Glowing Sucker Octopus – Up to 50 cm long, light passes through the
internal organs of these deep sea-dwelling octopi
giving them a diaphanous, luminous appearance.
Photo Credit: Claire Nouvain
By Claire Nouvian
CNN, September 13 2010
Fewer than 300 boats in the world are destroying the deep sea, the largest reservoir of biodiversity on Earth.
They are wiping off the map deepwater coral reefs and sponge beds thousands of years old as they chase their lucrative quarry: a few highly priced fish, known to be extremely vulnerable to over-fishing because they are long-lived, slow-growing and late at reproducing.
The entirety of the deep-sea catch, without exception, is sold to rich industrialized countries that certainly don’t need those fish. And deep-sea bottom trawling continues despite a scientific consensus that emphasizes how utterly unsustainable and destructive this fishing practice is.
In blatant ignorance of science and oblivious to common sense, bottom trawling — or “bulldozing,” as it should be called — goes on with the complicity of our governments and our own support.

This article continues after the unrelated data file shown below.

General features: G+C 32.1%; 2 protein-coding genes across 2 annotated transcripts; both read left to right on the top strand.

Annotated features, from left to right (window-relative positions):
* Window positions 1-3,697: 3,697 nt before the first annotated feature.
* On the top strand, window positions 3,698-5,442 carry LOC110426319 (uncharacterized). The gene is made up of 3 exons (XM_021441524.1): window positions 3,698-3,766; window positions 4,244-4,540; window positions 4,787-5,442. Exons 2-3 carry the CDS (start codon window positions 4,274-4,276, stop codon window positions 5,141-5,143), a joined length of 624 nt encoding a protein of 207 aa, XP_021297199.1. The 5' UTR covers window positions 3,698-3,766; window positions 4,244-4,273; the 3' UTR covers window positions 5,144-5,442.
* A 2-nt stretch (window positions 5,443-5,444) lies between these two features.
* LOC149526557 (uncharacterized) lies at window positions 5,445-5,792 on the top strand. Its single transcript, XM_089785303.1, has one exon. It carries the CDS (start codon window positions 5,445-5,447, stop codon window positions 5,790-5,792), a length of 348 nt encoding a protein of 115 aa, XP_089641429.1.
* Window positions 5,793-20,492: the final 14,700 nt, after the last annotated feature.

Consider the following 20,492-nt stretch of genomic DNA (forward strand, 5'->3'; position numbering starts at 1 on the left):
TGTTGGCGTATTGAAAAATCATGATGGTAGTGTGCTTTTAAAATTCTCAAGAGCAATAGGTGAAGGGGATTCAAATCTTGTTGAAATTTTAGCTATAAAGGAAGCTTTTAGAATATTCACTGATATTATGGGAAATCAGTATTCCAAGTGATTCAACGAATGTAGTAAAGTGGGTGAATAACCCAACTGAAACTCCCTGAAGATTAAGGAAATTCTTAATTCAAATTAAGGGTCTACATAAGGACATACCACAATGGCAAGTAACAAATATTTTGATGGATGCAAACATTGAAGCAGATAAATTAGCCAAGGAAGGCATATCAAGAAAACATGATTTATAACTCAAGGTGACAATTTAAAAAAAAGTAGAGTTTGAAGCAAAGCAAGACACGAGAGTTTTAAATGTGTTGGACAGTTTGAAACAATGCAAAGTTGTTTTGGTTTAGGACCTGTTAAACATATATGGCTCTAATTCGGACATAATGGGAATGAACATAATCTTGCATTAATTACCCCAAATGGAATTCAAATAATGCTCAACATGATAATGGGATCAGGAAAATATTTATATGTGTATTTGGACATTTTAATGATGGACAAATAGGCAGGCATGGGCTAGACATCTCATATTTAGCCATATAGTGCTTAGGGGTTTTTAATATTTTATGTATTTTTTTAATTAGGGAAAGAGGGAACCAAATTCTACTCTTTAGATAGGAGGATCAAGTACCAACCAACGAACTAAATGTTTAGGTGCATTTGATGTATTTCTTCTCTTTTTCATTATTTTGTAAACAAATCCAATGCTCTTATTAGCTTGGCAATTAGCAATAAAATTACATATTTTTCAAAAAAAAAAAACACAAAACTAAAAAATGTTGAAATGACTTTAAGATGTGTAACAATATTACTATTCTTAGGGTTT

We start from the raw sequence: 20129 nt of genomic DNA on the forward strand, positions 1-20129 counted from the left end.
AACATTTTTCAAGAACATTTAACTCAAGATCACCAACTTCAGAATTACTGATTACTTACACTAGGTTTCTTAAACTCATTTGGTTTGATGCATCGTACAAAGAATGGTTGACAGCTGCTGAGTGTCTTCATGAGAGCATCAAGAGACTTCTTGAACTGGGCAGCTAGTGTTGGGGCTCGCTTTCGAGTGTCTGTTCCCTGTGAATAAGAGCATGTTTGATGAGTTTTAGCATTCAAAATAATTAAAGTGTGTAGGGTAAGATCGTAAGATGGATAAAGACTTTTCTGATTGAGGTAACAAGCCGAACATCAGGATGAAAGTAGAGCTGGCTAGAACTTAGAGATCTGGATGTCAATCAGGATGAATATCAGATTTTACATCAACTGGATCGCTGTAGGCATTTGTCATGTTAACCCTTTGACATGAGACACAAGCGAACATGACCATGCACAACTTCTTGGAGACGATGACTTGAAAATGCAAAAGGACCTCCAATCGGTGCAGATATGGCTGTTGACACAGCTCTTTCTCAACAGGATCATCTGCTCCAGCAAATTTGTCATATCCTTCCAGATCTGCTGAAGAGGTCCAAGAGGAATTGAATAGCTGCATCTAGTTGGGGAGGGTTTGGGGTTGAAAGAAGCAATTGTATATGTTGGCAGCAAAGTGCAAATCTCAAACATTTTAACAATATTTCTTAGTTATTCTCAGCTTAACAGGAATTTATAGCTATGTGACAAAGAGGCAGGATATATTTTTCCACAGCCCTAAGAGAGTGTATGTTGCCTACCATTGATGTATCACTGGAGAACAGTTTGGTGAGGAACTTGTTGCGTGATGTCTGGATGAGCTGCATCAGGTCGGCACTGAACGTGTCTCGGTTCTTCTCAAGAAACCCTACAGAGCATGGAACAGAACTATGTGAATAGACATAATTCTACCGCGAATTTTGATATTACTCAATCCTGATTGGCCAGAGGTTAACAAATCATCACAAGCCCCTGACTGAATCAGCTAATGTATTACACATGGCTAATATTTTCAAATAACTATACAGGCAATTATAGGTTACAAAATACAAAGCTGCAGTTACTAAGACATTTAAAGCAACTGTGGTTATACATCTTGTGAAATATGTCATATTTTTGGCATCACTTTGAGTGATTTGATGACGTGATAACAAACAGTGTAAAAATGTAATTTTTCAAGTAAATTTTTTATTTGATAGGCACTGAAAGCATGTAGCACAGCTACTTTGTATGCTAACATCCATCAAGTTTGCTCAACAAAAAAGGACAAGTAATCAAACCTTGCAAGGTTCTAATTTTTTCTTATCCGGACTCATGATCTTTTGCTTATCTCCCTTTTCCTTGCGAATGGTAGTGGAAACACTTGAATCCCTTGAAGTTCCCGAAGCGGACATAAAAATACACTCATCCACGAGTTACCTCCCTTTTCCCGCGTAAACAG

Large subsidies are paid to trawling fleets with our tax money. Every one of us is thus paying for industrial-scale ships to go out and pillage our planet’s last pristine wilderness, contributing to an unprecedented “oceanocide”, the largest and fastest ecological crime of all time.
The deep ocean is home to a diversity of animals beyond anything our brain can handle, comprising millions of new species yet to be discovered.
Wherever deep-sea trawlers pass, they remove 98 to 100 percent of what’s on the seafloor: sponges and corals, of course, but also all sorts of animals.
Uprooting 4,000-year old corals with trawl-nets and dumping them off the side of the ship as ocean waste is akin to exhuming Egyptian mummies and disposing of them as trash.
Fish are typically the last wild items on our dinner menu, along with a few mushroom species. Harvesting wild resources means being in tune with what nature can give, as opposed to what we have planned to get from it.
So what can the deep sea give us?